The Executor's Glossary

Here are some common terms you may come across when managing the deceased’s affairs.

Immediate aftermath of death

  • Administrator: A person appointed by the court to manage the assets and liabilities of a deceased who has died without a Will. This is different from the Executor, who is named in the deceased’s Will to manage their estate.

  • Advance Directive: The deceased’s written wishes regarding medical treatment made to ensure those wishes are carried out in the event the person is unable to communicate them to a doctor (often includes a Living Will or Durable Power of Attorney for Health Care).

  • Certified/Original Death Certificate: Legal document which proves the death. It has a raised seal, will show the signature of the State Registrar, and will be printed on security paper. 

  • Coroner: The person who confirms and certifies the death of an individual.

  • Deceased or Decedent: The person who died.

  • Designated Agent: The person tasked by the deceased to take care of funeral/memorial arrangements.

  • Executor/Executrix: The person designated by the deceased to carry out their final wishes (usually the spouse). If there is no Will or no one is mentioned, then the person appointed is referred to as the Administrator.

  • Funeral: The service before the body is buried or cremated.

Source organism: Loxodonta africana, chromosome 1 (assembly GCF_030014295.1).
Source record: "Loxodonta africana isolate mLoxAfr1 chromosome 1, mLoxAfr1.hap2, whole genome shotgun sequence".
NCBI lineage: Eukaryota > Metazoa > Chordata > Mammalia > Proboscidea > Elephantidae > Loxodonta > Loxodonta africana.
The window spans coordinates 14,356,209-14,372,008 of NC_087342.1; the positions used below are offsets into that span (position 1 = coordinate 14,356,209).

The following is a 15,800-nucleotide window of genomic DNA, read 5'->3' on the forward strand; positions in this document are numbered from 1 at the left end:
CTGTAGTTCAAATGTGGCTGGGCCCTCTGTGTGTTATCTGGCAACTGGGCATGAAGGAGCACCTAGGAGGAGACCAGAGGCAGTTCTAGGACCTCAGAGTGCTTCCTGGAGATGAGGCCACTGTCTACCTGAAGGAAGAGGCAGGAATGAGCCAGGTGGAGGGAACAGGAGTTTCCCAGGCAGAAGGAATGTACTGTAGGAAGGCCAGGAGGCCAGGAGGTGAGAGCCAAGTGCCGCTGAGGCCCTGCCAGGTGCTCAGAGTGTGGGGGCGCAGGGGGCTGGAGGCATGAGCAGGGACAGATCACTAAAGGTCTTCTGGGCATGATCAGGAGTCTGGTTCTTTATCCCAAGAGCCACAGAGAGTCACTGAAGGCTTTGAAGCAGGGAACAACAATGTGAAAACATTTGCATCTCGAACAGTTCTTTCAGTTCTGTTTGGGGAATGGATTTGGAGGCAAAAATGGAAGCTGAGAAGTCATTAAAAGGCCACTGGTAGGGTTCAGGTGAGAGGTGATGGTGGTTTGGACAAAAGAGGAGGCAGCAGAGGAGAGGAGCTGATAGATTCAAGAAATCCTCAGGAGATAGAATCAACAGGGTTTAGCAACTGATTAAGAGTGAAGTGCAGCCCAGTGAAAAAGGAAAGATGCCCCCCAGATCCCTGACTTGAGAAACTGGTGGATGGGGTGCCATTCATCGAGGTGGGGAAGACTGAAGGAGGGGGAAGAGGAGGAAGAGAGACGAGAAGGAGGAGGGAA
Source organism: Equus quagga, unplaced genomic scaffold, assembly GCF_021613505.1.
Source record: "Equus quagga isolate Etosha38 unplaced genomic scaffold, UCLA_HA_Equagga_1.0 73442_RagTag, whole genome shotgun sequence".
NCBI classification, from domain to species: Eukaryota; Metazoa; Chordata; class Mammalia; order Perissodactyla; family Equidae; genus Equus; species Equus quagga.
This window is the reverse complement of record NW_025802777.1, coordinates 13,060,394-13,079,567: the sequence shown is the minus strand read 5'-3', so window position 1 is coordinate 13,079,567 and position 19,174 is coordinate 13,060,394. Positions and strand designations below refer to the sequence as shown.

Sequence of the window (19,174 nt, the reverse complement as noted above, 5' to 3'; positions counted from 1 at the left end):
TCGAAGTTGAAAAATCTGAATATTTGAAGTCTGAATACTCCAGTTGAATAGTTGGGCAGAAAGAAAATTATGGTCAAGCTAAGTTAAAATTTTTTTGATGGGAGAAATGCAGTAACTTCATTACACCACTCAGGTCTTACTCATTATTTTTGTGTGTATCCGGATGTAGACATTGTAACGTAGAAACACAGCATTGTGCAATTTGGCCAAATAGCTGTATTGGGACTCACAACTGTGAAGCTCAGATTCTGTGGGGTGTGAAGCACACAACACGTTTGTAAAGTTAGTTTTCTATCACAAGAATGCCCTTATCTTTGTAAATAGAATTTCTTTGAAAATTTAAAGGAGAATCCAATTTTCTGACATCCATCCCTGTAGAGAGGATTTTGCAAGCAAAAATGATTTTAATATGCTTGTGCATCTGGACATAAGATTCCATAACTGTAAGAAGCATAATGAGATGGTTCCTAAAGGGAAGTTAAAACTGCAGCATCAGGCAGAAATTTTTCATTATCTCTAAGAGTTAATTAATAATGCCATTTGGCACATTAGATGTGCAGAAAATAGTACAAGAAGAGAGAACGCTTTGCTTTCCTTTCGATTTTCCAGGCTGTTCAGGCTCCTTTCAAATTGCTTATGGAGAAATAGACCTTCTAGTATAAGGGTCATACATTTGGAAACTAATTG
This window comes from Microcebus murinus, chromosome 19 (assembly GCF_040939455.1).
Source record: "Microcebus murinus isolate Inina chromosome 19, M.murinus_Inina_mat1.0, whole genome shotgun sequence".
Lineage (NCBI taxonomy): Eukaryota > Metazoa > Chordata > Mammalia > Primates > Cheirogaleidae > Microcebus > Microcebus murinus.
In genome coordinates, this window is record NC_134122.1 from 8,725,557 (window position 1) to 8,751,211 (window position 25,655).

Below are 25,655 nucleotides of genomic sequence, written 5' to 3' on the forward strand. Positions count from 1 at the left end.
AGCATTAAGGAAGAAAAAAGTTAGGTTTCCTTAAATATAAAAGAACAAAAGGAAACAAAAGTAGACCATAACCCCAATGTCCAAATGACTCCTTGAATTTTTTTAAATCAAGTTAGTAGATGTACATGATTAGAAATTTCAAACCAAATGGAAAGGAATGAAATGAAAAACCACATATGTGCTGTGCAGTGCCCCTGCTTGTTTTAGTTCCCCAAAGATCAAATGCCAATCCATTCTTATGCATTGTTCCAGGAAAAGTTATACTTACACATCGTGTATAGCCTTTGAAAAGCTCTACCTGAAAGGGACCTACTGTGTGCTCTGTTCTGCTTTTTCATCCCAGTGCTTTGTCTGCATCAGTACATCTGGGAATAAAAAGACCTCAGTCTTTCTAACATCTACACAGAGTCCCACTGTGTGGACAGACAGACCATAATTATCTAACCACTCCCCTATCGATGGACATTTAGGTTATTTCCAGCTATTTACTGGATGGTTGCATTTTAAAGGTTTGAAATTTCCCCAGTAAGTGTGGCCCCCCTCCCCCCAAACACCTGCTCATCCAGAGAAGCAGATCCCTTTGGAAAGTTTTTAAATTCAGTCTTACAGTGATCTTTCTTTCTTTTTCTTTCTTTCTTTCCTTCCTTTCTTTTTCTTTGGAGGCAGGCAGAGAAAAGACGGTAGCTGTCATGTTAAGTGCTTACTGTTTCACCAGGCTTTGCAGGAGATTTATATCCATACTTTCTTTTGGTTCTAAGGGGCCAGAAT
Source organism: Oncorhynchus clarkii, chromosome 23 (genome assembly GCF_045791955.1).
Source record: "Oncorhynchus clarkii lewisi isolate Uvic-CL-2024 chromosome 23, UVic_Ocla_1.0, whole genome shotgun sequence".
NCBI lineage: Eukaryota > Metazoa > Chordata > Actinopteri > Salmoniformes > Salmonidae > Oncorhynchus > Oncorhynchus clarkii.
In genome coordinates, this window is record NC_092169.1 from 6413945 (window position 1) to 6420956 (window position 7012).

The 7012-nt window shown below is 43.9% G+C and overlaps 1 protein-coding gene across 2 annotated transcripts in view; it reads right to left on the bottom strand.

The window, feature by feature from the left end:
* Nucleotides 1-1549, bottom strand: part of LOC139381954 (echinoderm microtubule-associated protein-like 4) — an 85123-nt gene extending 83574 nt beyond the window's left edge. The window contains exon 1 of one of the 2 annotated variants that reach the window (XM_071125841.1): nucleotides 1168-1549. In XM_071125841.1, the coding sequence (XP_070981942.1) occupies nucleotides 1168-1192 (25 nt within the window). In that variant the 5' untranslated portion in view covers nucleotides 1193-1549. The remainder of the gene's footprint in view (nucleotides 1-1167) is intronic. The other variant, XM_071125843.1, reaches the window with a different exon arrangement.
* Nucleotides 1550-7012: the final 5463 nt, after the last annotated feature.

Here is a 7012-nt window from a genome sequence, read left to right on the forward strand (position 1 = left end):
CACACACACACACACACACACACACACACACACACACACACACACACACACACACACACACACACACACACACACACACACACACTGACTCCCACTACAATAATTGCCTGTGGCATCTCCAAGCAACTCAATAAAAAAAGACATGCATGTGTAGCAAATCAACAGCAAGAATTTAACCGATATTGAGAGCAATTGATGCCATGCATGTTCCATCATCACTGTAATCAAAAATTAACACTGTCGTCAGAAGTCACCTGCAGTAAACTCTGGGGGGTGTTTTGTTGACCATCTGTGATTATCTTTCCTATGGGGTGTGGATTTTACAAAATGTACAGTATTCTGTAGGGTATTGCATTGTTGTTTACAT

• Graveside Service: A funeral that only takes place at the grave site.

  • Inurnment: The placing of the urn, containing ashes of the deceased, into their final resting place. 

  • Internment: It’s another name for a burial.  

  • Letter of Instruction, Final Instructions, or Disposition Authorization: Written instructions for funeral or memorial service arrangements, and burial or cremation arrangements.

  • Memorial Service: The service after the body has been buried or cremated.

  • Mortuary: Place where the body is held until burial/cremation, typically the funeral home.

Handling the deceased’s assets

  • Annuity: A type of investment where an individual pays a life insurance company a lump sum at the start and then gets paid back in increments over some future period.

  • Asset: Any item that adds value to the deceased’s estate or your personal financial situation (i.e. property, car, stocks).

  • Beneficiary: A person who receives money or property, such as from a deceased’s life insurance policy, retirement pension, or annuity.

  • Contestability Clause: A short period of time, usually 1-2 years, in which insurance companies can investigate and deny claims.

  • Dying Intestate: Dying without a will.

  • Employee Identification Number or Tax ID: A number given to an organization or trust by the IRS. Think of it as a social security number for a company.

  • Estate: The net worth of a person at any point in time alive or dead. It includes all the property the person owns (jewelry, property, land, retirement, etc.).

  • Fiduciary: A person who has a legal or ethical responsibility to hold your financial best interests in mind (example: financial planner)